U.S. savings rate falls again as consumer spending rises
This article was originally on a blog post platform and may be missing photos, graphics or links. See About archive blog posts.
Consumer spending last month grew faster than people’s take-home incomes as households cut their savings rate a bit to support their purchases of cars and other goods and services.
The government said Friday that the personal saving rate — the percentage of after-tax income that’s not spent — fell to 3.5% in November from 3.6% in October. As recently as June, the rate was 5% after being consistently at about that level or higher since late 2009.
The drop in the savings figure reflects two factors: more purchases by consumers that they had held off making during the shaky recovery, and a weak recovery in household income amid persistently high unemployment.
There are indications that job growth may be picking up, and the House’s approval Friday of a temporary extension of a payroll tax cut and federal unemployment benefits will help support spending. What’s more, consumers are finding it a little easier to get credit.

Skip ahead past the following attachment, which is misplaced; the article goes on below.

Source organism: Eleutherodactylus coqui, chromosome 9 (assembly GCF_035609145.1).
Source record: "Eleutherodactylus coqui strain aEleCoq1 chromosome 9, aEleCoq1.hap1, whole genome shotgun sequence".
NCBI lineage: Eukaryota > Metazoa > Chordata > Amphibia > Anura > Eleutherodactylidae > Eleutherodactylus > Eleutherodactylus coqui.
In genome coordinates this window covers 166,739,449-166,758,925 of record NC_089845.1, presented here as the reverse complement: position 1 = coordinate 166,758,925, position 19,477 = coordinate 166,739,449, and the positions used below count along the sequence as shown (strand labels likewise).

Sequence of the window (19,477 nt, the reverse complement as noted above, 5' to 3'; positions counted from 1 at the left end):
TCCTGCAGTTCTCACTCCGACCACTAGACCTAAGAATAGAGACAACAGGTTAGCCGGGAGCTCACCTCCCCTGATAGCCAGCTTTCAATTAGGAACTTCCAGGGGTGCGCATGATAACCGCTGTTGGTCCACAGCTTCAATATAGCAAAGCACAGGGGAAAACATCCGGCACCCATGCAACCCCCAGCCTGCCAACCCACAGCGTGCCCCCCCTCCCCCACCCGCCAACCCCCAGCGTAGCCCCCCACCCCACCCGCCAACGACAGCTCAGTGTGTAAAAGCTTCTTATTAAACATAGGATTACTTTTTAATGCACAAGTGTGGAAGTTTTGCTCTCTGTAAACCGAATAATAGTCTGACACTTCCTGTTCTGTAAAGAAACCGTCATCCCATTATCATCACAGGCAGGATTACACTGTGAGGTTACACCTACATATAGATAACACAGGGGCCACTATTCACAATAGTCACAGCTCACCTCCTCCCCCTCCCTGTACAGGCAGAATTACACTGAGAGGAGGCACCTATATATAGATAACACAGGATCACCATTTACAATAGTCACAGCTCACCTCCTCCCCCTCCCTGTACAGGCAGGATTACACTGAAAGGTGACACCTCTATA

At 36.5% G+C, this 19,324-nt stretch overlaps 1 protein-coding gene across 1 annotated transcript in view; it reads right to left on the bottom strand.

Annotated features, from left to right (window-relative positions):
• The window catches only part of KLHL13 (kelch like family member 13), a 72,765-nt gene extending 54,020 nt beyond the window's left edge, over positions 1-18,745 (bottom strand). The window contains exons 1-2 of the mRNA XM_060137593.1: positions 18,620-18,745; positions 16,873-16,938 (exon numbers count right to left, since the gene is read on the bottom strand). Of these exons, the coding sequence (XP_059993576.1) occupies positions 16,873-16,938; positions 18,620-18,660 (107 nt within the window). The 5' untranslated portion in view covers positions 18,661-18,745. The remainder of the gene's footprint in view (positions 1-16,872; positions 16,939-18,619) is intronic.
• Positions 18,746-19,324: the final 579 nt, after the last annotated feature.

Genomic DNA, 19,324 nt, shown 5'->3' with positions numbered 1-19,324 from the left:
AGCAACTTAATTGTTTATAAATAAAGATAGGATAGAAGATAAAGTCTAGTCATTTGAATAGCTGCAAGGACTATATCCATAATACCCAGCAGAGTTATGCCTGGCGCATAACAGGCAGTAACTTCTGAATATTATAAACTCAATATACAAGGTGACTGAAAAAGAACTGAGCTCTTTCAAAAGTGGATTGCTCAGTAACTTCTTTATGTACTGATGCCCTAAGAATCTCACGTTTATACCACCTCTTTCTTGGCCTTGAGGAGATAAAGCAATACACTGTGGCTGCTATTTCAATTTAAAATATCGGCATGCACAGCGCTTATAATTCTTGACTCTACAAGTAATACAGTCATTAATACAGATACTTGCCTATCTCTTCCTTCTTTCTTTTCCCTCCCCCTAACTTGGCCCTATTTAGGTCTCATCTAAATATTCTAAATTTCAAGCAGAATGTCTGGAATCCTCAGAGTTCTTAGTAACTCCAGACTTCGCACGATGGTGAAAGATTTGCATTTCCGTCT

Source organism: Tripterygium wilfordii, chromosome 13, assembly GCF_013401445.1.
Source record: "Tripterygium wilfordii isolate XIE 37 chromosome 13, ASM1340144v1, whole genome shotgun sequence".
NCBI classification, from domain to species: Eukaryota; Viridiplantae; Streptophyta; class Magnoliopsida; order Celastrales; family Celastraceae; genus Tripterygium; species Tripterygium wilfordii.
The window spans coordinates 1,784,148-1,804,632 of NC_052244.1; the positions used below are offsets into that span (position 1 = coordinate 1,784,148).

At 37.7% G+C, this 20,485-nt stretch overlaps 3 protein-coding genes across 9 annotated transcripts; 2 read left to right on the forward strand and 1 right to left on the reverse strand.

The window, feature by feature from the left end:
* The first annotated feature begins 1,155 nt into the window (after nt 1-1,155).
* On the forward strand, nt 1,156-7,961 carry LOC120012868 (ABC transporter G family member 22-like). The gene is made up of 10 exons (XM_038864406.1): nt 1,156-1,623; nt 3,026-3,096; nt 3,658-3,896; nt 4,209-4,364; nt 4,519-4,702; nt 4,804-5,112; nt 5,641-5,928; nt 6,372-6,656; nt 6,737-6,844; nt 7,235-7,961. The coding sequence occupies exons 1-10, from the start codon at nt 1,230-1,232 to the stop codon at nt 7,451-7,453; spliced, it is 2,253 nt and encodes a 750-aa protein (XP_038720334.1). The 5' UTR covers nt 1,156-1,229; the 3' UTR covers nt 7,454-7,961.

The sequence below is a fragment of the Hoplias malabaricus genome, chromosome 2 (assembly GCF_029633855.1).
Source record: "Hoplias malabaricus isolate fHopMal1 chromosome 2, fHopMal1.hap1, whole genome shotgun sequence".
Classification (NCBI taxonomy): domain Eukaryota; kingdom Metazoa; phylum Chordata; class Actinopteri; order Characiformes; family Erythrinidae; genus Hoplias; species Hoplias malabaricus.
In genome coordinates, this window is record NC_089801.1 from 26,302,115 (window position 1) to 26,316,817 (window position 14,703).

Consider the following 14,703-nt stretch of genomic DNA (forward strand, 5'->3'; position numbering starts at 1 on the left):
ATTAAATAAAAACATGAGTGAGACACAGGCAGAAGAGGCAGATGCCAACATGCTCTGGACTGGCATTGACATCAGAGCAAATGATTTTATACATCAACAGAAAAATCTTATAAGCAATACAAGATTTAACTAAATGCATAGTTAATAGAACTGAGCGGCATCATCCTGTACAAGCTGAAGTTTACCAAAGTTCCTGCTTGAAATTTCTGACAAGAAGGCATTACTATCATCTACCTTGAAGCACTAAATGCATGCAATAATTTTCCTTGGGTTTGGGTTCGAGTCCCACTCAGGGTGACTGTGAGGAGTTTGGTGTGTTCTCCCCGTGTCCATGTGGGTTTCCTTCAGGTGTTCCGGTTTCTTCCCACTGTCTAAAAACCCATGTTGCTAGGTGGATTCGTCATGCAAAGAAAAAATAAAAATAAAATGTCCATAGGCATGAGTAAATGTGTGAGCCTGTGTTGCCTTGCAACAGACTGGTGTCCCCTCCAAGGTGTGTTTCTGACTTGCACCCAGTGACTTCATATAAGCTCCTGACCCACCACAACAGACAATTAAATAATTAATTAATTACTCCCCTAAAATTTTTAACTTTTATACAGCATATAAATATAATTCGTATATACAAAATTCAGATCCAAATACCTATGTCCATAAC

Still, many families are constrained by low wage gains, a depressed housing market and still hefty, though pared down, personal debt. And that all points to less-than-robust spending in the near term.
In November, when the retail industry raved about record sales over Thanksgiving weekend, the month actually turned out to be ho-hum in terms of overall spending.
The Commerce Department’s report Friday said personal consumption rose just 0.1% in November for the second straight month. Meanwhile, after-tax income dipped less than 0.1% last month from October.
Personal consumption in November was up 4.3% from a year earlier, while after-tax income last month was up just 2.4% from November 2010.
“Consumers will not lead the recovery on a consistent basis,” Scott Hoyt, an economist at Moody’s Analytics, said in a research note Friday. “They simply do not have the resources.”
— Don Lee in Washington